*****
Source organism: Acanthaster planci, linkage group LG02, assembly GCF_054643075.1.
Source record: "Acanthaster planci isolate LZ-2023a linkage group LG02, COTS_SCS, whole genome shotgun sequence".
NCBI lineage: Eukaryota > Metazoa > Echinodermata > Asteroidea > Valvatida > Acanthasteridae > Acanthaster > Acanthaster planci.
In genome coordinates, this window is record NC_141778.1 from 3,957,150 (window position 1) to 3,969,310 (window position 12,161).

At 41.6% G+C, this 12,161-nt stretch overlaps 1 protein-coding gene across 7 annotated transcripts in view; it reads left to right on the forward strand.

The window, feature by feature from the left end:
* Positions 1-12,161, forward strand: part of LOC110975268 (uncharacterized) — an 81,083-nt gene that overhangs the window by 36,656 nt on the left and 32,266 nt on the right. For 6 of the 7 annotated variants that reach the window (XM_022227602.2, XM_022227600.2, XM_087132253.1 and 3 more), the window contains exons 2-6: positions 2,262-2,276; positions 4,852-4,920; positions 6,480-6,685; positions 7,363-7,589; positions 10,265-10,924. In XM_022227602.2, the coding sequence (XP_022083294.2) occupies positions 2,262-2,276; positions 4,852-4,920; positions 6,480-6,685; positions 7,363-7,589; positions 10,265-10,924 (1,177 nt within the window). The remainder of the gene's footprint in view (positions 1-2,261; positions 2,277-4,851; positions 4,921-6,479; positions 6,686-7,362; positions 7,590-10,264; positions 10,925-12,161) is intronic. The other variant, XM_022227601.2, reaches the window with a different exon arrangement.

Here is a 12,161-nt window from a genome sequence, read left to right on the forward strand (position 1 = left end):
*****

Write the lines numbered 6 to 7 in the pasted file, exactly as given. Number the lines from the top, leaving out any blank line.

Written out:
The window, feature by feature from the left end:
* Positions 1-12,161, forward strand: part of LOC110975268 (uncharacterized) — an 81,083-nt gene that overhangs the window by 36,656 nt on the left and 32,266 nt on the right. For 6 of the 7 annotated variants that reach the window (XM_022227602.2, XM_022227600.2, XM_087132253.1 and 3 more), the window contains exons 2-6: positions 2,262-2,276; positions 4,852-4,920; positions 6,480-6,685; positions 7,363-7,589; positions 10,265-10,924. In XM_022227602.2, the coding sequence (XP_022083294.2) occupies positions 2,262-2,276; positions 4,852-4,920; positions 6,480-6,685; positions 7,363-7,589; positions 10,265-10,924 (1,177 nt within the window). The remainder of the gene's footprint in view (positions 1-2,261; positions 2,277-4,851; positions 4,921-6,479; positions 6,686-7,362; positions 7,590-10,264; positions 10,925-12,161) is intronic. The other variant, XM_022227601.2, reaches the window with a different exon arrangement.